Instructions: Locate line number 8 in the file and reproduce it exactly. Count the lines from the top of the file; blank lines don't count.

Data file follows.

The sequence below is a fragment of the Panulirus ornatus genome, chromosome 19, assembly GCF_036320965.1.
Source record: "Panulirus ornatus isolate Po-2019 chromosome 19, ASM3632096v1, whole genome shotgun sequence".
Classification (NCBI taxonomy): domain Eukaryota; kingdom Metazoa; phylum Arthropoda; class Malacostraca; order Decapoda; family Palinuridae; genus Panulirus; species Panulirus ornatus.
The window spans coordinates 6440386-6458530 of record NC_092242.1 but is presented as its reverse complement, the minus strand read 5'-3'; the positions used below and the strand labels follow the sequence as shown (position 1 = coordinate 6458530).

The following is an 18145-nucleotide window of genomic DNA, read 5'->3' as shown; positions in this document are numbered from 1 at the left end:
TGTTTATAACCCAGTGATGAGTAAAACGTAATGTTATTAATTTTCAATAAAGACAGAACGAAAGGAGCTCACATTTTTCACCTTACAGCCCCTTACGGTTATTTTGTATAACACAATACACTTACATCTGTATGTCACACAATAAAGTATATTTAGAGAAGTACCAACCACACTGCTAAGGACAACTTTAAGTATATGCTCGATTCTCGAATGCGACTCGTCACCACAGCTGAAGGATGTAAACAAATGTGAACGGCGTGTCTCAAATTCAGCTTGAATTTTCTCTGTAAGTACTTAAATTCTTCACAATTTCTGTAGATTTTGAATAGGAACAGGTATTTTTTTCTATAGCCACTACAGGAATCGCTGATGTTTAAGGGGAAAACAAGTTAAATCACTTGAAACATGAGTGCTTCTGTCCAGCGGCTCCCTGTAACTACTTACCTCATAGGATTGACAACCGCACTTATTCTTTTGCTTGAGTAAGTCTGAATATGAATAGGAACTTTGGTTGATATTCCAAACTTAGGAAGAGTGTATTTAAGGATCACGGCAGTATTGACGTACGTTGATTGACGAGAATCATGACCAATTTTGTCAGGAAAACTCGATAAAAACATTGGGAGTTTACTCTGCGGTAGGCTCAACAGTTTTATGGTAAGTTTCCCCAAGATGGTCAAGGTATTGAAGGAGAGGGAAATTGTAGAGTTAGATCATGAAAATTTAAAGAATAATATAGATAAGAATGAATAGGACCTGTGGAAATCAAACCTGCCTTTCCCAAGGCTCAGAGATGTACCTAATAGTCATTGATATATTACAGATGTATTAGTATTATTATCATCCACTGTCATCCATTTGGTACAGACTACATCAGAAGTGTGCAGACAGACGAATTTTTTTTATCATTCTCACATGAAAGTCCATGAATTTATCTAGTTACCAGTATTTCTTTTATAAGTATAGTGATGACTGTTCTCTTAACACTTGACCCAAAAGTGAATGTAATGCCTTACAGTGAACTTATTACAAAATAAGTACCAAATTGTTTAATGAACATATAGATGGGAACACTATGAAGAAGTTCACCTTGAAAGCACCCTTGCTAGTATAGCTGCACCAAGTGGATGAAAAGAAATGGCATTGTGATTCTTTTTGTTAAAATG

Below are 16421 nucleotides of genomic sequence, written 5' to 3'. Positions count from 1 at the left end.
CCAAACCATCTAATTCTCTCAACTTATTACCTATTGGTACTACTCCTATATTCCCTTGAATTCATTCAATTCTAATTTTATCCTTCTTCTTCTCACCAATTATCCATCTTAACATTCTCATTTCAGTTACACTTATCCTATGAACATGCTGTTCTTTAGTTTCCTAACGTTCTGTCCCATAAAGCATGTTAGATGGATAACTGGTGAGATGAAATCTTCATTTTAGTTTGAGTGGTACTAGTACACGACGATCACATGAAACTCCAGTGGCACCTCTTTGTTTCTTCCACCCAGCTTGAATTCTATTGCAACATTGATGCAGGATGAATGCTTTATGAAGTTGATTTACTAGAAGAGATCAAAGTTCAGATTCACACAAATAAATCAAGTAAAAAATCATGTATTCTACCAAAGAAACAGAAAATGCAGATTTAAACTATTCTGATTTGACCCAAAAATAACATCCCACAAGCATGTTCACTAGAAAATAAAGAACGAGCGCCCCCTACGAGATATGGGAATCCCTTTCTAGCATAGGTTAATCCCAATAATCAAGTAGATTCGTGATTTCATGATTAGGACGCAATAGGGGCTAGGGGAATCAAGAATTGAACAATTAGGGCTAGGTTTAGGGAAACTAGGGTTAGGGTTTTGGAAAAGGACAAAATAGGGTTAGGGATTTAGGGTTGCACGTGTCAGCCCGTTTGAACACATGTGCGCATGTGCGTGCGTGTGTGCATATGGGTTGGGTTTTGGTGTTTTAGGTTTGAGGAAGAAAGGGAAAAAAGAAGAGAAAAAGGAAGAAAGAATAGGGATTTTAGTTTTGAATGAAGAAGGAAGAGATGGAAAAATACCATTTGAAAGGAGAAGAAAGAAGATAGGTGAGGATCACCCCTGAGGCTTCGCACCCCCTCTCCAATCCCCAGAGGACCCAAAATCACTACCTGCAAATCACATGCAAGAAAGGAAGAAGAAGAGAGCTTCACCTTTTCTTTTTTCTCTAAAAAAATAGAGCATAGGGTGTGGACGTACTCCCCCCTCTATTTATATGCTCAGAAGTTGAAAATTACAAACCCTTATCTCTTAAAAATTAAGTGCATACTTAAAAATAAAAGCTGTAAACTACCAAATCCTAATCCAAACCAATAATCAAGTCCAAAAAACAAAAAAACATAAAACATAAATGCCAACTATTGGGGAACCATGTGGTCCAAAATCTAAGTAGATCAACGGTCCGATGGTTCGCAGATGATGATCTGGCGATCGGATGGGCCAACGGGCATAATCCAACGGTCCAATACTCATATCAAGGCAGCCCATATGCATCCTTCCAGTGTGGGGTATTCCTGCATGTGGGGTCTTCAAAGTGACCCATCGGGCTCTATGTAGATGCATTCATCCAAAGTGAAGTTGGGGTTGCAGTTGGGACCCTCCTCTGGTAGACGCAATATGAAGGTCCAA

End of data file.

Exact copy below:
CCAAACCATCTAATTCTCTCAACTTATTACCTATTGGTACTACTCCTATATTCCCTTGAATTCATTCAATTCTAATTTTATCCTTCTTCTTCTCACCAATTATCCATCTTAACATTCTCATTTCAGTTACACTTATCCTATGAACATGCTGTTCTTTAGTTTCCTAACGTTCTGTCCCATAAAGCATGTTAGATGGATAACTGGTGAGATGAAATCTTCATTTTAGTTTGAGTGGTACTAGTACACGACGATCACATGAAACTCCAGTGGCACCTCTTTGTTTCTTCCACCCAGCTTGAATTCTATTGCAACATTGATGCAGGATGAATGCTTTATGAAGTTGATTTACTAGAAGAGATCAAAGTTCAGATTCACACAAATAAATCAAGTAAAAAATCATGTATTCTACCAAAGAAACAGAAAATGCAGATTTAAACTATTCTGATTTGACCCAAAAATAACATCCCACAAGCATGTTCACTAGAAAATAAAGAACGAGCGCCCCCTACGAGATATGGGAATCCCTTTCTAGCATAGGTTAATCCCAATAATCAAGTAGATTCGTGATTTCATGATTAGGACGCAATAGGGGCTAGGGGAATCAAGAATTGAACAATTAGGGCTAGGTTTAGGGAAACTAGGGTTAGGGTTTTGGAAAAGGACAAAATAGGGTTAGGGATTTAGGGTTGCACGTGTCAGCCCGTTTGAACACATGTGCGCATGTGCGTGCGTGTGTGCATATGGGTTGGGTTTTGGTGTTTTAGGTTTGAGGAAGAAAGGGAAAAAAGAAGAGAAAAAGGAAGAAAGAATAGGGATTTTAGTTTTGAATGAAGAAGGAAGAGATGGAAAAATACCATTTGAAAGGAGAAGAAAGAAGATAGGTGAGGATCACCCCTGAGGCTTCGCACCCCCTCTCCAATCCCCAGAGGACCCAAAATCACTACCTGCAAATCACATGCAAGAAAGGAAGAAGAAGAGAGCTTCACCTTTTCTTTTTTCTCTAAAAAAATAGAGCATAGGGTGTGGACGTACTCCCCCCTCTATTTATATGCTCAGAAGTTGAAAATTACAAACCCTTATCTCTTAAAAATTAAGTGCATACTTAAAAATAAAAGCTGTAAACTACCAAATCCTAATCCAAACCAATAATCAAGTCCAAAAAACAAAAAAACATAAAACATAAATGCCAACTATTGGGGAACCATGTGGTCCAAAATCTAAGTAGATCAACGGTCCGATGGTTCGCAGATGATGATCTGGCGATCGGATGGGCCAACGGGCATAATCCAACGGTCCAATACTCATATCAAGGCAGCCCATATGCATCCTTCCAGTGTGGGGTATTCCTGCATGTGGGGTCTTCAAAGTGACCCATCGGGCTCTATGTAGATGCATTCATCCAAAGTGAAGTTGGGGTTGCAGTTGGGACCCTCCTCTGGTAGACGCAATATGAAGGTCCAA